What was Muscat’s Odyssey? There’s no Odyssey to talk of. There’s no defining moment. He was a charmer, a sweet talker, an eloquent orator, a seducer... but even a sleazy second-hand car-dealer has these attributes. He was a puppet, a pauper, a pirate, a poet, a pawn and... a king. But there was not a single historical moment in which Muscat fought on the side of Good in the great battle against Evil.

The politically illiterate mistook his pig-headed defence of Konrad Mizzi and the other one as his Odyssey. He did everything not to disabuse them of their delusion: he adopted a narrative that depicted him as a Ulysses of sorts. But only the politically illiterate fell for it.

Ultimately, as he himself admitted during an interview held in Japan in July 2018, he was all for “leadership which goes beyond being seen to do something. For me,” he said, “that’s the greatest type of leadership. Leadership where people don’t realise what you’re doing until it’s done”. His words can be understood in so many, many senses. But I think that he managed in that moment of pure, unadulterated narcissism, when he was so deeply in love with his own image in the pool, to put his political style in a nutshell.

There you have it. He thought he would be Ulysses; instead, he was only Narcissus.

The Content

Muscat’s political preparedness was consistently shallow.

Just like when he said that at first he was against same-sex couples adopting children, but then after reading one book, he changed his mind. How can you be a serious politician when you change a (supposedly) deeply-held opinion after reading one book!

You can find Muscat’s PhD thesis online. Read it, and you will ask yourselves, “Is it possible that he wrote this?” There are entire excerpts where I could distinctly hear another voice dictating while a wild-eyed Muscat furiously jots down.

The Secretaries

In Chapter 22 of The Prince, Machiavelli tells us, “The choice of servants is of no little importance to a prince... the first opinion which one forms of a prince, and of his understanding, is by observing the men he has around him; and when they are capable and faithful he may always be considered wise, because he has known how to recognise the capable and keep them faithful. But when they are otherwise, one cannot form a good opinion of him, for the prime error which he made was in choosing them.”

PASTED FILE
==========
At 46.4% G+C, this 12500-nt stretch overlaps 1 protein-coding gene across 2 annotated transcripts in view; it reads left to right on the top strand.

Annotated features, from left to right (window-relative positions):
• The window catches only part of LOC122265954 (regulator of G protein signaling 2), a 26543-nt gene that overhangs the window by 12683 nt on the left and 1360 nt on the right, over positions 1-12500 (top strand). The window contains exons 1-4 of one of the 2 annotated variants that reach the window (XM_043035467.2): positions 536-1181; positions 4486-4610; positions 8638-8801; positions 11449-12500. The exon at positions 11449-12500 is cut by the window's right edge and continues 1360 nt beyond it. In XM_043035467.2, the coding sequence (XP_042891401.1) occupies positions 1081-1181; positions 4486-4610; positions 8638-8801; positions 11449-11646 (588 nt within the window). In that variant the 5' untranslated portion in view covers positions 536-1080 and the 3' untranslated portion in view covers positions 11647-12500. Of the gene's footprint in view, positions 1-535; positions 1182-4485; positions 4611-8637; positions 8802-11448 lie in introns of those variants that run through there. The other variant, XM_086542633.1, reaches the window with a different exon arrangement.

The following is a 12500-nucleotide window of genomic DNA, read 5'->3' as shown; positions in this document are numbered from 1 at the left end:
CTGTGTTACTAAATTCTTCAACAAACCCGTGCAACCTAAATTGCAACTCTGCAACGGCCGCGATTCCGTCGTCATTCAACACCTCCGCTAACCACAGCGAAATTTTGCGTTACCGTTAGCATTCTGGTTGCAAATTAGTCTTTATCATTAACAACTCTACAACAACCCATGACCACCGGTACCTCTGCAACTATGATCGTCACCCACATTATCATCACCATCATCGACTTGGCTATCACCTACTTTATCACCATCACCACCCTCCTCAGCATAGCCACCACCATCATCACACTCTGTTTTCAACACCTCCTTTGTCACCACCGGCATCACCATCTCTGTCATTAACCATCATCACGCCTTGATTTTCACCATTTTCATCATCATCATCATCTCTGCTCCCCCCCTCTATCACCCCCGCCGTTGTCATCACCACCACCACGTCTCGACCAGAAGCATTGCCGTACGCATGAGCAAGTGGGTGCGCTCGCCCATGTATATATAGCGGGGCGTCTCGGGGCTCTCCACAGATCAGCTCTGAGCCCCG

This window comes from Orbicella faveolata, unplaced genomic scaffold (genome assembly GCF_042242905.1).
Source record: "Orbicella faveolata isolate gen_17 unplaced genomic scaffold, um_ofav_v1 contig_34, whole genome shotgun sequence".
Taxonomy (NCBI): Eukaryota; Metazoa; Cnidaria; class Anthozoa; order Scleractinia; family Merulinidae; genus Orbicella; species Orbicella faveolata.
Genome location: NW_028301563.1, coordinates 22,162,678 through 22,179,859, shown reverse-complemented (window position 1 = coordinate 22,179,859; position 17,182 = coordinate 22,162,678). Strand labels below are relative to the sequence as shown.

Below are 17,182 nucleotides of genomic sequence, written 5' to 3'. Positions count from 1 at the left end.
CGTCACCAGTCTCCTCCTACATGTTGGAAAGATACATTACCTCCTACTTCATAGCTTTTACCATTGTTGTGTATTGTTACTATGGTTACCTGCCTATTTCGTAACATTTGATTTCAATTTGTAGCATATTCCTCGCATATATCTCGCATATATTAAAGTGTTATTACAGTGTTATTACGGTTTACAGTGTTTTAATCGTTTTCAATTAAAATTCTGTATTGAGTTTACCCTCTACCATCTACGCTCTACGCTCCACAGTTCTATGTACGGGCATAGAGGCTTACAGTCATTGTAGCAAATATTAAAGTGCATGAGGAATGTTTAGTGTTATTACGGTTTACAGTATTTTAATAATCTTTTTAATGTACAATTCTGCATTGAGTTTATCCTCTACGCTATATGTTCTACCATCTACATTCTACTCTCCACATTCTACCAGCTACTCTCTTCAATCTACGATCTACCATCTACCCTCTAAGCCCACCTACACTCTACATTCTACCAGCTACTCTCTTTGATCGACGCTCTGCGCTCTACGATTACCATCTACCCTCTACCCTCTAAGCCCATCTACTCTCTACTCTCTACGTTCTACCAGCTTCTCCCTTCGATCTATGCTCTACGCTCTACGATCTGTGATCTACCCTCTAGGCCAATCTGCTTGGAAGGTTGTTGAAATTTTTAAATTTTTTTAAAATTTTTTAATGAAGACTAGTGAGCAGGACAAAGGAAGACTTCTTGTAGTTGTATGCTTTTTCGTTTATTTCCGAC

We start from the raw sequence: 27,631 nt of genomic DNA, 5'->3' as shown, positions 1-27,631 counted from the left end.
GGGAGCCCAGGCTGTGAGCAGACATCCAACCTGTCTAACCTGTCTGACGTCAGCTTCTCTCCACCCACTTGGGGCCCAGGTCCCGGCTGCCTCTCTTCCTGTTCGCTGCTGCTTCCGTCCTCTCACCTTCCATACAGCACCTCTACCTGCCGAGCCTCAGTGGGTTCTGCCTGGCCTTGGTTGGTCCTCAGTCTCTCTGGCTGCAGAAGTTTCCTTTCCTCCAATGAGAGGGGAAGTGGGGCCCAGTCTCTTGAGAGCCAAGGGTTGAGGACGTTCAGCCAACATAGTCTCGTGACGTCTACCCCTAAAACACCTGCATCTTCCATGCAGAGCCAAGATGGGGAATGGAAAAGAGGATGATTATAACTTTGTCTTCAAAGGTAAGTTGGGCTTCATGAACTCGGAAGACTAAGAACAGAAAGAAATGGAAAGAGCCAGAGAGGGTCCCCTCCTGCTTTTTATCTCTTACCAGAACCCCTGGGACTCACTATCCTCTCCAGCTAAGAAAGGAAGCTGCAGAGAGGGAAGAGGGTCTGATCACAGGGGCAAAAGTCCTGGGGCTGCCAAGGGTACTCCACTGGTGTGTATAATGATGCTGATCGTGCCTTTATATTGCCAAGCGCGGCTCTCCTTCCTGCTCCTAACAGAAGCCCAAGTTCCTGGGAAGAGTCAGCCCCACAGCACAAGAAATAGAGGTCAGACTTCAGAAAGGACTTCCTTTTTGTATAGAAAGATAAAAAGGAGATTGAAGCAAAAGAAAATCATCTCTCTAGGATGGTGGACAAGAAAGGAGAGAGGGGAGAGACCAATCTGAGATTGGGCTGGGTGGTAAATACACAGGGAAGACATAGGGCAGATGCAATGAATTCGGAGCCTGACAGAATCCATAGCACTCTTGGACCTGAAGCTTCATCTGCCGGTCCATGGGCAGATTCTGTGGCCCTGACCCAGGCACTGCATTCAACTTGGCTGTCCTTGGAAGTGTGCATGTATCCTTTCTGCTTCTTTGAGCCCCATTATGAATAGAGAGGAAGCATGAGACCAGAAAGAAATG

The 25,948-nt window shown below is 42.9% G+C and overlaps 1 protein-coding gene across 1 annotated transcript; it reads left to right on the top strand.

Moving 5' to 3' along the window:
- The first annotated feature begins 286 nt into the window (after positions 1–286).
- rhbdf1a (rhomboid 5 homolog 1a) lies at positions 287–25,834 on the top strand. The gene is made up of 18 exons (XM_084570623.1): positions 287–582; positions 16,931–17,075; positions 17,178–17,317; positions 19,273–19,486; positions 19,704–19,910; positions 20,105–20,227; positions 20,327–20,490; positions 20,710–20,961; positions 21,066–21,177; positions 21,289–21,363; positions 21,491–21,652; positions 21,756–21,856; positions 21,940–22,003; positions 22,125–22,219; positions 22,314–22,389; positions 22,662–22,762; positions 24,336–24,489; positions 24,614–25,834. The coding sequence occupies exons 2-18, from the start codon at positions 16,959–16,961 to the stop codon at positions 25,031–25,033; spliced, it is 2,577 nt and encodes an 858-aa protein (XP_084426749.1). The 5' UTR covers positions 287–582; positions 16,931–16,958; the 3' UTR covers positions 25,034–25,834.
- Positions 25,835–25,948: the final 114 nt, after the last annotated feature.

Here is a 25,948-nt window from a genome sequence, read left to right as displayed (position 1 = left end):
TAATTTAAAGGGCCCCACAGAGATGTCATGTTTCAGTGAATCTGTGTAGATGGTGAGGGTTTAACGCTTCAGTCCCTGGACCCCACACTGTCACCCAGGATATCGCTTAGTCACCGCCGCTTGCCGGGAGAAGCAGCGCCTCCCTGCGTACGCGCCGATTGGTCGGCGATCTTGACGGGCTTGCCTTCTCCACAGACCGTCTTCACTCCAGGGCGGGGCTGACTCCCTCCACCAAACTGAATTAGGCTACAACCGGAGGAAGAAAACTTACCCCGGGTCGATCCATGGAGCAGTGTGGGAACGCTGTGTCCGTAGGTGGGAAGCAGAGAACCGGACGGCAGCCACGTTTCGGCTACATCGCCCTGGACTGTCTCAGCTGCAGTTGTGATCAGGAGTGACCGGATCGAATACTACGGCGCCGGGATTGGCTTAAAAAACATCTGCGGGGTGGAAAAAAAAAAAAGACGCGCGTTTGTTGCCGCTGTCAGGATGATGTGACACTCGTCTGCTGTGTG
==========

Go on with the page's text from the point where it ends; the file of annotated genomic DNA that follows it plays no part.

Take all of Muscat’s predecessors and compare their secretaries with his secretaries.

(Let me just quote here what Evarist Saliba wrote, in 2016, about my father, who had been a secretary to a Prime Minister. Mr Saliba was referring to many years before that: “I knew [Frans Sammut] also when I was the acting secretary at the Ministry of Foreign Affairs. One day, I was instructed to call him to persuade him to come back to work at the Ministry. ... His response was that I had disturbed him from his work in his garden. He made it clear that his standards did not permit him to work any longer at the Ministry.” Such standards I’m sure were shared by others who were secretaries to the Prime Minister before the Muscat Administration.)

Muscat surrounded himself with wheeler-dealers and fixers rather than intellectually-endowed people. He seemed attracted to people with faulty characters; honest people repelled him.

He has had to admit that he felt betrayed by Keith Schembri. I cannot agree with his assessment. If his top secretary was a venomous snake, he has only himself to blame when the snake finally bit him. It’s in the snake’s nature to bite.

The Allies

Muscat thought he could count on his mercenary allies.

He thought he could depend on Saviour Balzan, say. But when the end was nigh, Mr Balzan reiterated with supersonic speed that the Prime Minister must resign on the spot. Muscat was unable to see through Mr Balzan’s mercenary nature.